Rawlins, (1942) “The Control of Temperature and Humidity in Relation to Works of Art.”  The Museums Journal (Museums Association) 41: 51-90

Very early and influential text setting the standard at .  “Target “60F 60% 

Reilly, (2008) “Specifying Storage Environments in Libraries and Archives.”  From Gray Areas to Green Areas: Developing Sustainable Practices in Preservation Environments, 2007, Symposium Proceedings by the Kilgarlin Center for Preservation of the Cultural Record, School of Information, The University of Texas at Austin.  Published online: September 2008, http://www.ischool.utexas.edu/kilgarlin/gaga/proceedings.html

“One cannot manage what cannot be measured”  In contrast to some other articles (chicora 1994)  he advocates that temperature matters more than RH.  Like Michalski’s articles, Reilly explains the risks in terms of biological, chemical and mechanical damage.  This model is really helpful.  Biological damage (especially mold) happens with high RH, usually above 65 for a few days or more.  Chemical damage is accelerated with heat and moisture, and examples include corrosion, yellowing, embrittlement, and fading.  For chemical change, short term fluctuations don’t matter much.  Mechanical damage mostly relates to hygroscopic materials, and the damage would be cracks, deformations, delamination etc.  High RH causes hygroscopic materials to swell and soften, while low RH causes them to shrink and become brittle.  For avoiding mechanical damage, you need to stay between 20-70% RH and keep excursions outside that range as short and infrequent as possible.  Seasonal extremes are worse than short-term events because materials take considerable time to equilibrate…weeks or months, not hours or days.  Room temperature is too warm for ideal preservation of many organics, paper, leather, dyes, film, etc.

Ryhl-Svendsen, Morten, Lars Aasbjerg Jensen, Poul Klenz Larsen and Tim Padfield.  (2010)  “Does a Standard Temperature Need to be Constant?” Presented at the Going Green conference, British Museum, April 2009  http://www.conservationphysics.org/standards/standardtemperature.php

Article argues for allowing temperature fluctuation greater than traditional standards allow while keeping RH controlled.  Uses three institutions in Denmark as an example.  Royal Library in Copenhagen is about 65F and 50%, permanently air conditioned.  Arnamagnaean archive in Copenhagen University has buffered conservation heating, which allows the temperature to fluctuate as the outdoor temp fluctuates but keeps a steady RH.  Museum store in Ribe, Denmark has dehumidification only, with temp of 50-60F and a steady RH as long as the equipment is functioning properly.  When it does not work, RH reaches dangerous levels.  Ventilation is an issue, and the authors recommend recirculation of the inside air through a filter.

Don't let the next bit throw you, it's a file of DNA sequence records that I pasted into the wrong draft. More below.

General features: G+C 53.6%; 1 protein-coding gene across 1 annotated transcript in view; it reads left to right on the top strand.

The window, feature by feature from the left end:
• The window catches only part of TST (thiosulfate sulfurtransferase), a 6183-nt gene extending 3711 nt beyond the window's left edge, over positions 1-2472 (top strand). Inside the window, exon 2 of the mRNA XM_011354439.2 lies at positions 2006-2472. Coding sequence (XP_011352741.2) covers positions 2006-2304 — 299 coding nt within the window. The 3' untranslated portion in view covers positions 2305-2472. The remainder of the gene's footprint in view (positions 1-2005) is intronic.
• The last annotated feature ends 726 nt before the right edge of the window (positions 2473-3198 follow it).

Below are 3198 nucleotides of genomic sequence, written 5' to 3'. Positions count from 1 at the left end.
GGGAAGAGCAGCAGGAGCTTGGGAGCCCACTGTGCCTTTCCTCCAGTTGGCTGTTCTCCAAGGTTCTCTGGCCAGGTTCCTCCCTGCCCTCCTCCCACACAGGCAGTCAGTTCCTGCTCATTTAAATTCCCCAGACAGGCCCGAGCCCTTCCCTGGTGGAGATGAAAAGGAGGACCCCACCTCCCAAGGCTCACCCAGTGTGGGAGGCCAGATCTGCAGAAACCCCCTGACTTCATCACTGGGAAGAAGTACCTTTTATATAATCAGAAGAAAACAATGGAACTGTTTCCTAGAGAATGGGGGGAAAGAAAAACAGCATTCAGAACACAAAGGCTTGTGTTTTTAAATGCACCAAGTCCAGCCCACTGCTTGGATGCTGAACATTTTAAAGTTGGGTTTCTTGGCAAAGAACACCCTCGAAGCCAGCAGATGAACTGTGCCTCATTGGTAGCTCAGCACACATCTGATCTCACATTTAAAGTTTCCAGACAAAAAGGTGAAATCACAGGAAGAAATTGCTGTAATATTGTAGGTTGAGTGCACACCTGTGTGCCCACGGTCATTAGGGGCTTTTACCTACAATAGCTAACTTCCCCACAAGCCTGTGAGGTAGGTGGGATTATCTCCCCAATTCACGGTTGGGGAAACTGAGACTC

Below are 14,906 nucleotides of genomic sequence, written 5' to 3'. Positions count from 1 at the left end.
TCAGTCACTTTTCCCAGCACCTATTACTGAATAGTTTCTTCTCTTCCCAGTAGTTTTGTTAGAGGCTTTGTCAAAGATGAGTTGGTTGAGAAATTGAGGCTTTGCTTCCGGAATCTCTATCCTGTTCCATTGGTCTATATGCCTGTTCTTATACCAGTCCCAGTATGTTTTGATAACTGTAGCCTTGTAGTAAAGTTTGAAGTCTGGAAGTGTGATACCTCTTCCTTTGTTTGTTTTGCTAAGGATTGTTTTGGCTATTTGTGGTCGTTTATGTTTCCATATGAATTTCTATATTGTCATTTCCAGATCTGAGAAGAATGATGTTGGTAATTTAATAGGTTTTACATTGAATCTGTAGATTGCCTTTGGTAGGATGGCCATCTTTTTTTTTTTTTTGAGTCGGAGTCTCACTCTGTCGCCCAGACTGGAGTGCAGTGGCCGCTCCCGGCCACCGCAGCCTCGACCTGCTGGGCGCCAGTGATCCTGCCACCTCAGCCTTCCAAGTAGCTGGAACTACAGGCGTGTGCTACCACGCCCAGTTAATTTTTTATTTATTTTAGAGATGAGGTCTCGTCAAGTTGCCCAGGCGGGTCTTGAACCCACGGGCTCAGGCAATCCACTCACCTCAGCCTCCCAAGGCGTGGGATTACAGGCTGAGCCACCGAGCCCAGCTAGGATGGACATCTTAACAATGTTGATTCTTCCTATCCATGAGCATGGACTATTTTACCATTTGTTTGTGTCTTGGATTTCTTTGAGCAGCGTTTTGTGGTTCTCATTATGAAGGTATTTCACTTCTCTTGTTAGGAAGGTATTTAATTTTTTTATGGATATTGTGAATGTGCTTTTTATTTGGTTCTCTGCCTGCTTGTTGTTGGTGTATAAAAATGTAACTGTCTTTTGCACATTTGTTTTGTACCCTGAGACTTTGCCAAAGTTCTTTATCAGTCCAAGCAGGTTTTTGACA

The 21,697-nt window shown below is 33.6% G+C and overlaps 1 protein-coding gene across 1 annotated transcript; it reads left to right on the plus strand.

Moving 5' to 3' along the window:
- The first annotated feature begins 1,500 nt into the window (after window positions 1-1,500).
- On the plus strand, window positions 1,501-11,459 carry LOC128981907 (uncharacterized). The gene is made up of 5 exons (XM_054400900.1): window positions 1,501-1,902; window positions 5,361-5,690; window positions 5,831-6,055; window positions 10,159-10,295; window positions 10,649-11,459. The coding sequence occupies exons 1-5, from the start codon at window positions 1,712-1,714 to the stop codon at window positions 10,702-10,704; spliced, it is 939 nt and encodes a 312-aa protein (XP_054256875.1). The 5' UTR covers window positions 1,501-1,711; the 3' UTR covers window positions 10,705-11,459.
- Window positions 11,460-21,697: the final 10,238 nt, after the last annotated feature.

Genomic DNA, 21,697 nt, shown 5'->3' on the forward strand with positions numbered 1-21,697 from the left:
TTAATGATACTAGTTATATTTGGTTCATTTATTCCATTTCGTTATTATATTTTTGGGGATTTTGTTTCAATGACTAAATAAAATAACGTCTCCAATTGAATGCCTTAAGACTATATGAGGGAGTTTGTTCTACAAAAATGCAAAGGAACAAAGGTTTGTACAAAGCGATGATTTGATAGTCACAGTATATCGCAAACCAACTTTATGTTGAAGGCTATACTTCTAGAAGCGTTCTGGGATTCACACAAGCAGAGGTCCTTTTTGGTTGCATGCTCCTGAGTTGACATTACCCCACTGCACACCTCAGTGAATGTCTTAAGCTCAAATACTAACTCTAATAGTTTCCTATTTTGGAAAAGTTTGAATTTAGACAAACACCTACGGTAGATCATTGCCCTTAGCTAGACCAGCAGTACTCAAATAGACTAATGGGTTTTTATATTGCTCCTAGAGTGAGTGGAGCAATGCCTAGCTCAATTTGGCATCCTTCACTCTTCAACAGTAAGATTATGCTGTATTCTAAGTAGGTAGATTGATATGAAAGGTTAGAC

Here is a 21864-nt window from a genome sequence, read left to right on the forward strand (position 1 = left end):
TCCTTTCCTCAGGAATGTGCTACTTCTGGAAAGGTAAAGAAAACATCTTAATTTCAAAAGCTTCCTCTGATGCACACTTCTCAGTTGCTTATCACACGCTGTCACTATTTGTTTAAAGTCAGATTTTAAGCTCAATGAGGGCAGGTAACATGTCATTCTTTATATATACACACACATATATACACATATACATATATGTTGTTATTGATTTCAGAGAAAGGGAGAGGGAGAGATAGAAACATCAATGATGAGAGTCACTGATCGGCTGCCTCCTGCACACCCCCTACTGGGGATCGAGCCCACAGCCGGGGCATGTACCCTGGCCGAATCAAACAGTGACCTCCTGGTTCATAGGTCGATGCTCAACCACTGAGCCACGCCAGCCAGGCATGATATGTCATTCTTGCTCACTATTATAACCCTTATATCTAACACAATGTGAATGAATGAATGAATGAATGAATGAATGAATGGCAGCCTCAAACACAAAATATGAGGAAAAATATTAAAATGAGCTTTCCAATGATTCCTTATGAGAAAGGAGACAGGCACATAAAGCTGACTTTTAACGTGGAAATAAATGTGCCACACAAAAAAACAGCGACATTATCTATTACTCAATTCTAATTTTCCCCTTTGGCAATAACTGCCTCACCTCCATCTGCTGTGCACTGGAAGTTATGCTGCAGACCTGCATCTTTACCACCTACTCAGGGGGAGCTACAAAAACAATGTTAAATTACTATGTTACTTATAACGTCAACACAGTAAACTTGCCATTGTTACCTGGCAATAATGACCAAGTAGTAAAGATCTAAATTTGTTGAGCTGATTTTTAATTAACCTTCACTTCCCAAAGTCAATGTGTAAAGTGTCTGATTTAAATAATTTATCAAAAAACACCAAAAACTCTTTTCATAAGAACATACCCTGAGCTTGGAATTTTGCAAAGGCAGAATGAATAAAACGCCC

Sebrera, Donald K.  (1994) “Isoperms: An Environmental Management Tool”  Washington DC: The Commission on Preservation and Access  http://cool.conservation-us.org/byauth/sebera/isoperm/

Credited with being the first person to explore preservation, temp and RH relationships using a “kinetics model based soley on theory and assumptions about the likely activation energies of decay reactions.” (quote from the IPI Step-by-Step workbook)

Thompson, Garry. (1978) The Museum Environment  Butterworth Heinemann

Until recently, the contemporary standard for museum environment.  50% RH +/- 5% and 70F +/- 3 degrees.  Allowable fluctuation apparently based on the switching differentials of the best available HVAC systems of the 1970’s.  Part of the reason this book is so influential is that the author worked for the Scientific Department of the National Gallery, London and examined the available scientific evidence.  He also was aware that there was little proof for the limitations, and qualified his statements carefully.  He chose 55% largely as a midpoint between 70% risk of mold growth and the then-prevalent notion that below 40% organic materials become brittle 

Weintraub, Steven.  (2006) “The Museum Environment: Transforming the Solution into a Problem.”  Collections: A Journal for Museum and Archives Professionals Vol 2. No 3 (February 2006) pp 195-21



  1. Mechanical Engineering Projects…

    […]TEMP AND RH REVIEW FOR MUSEUMS 2010 « Ellen Carrlee Conservation[…]…

  2. Hi, I’m a HVAC Engineer with over 30 years experience.
    This article was really useful for me.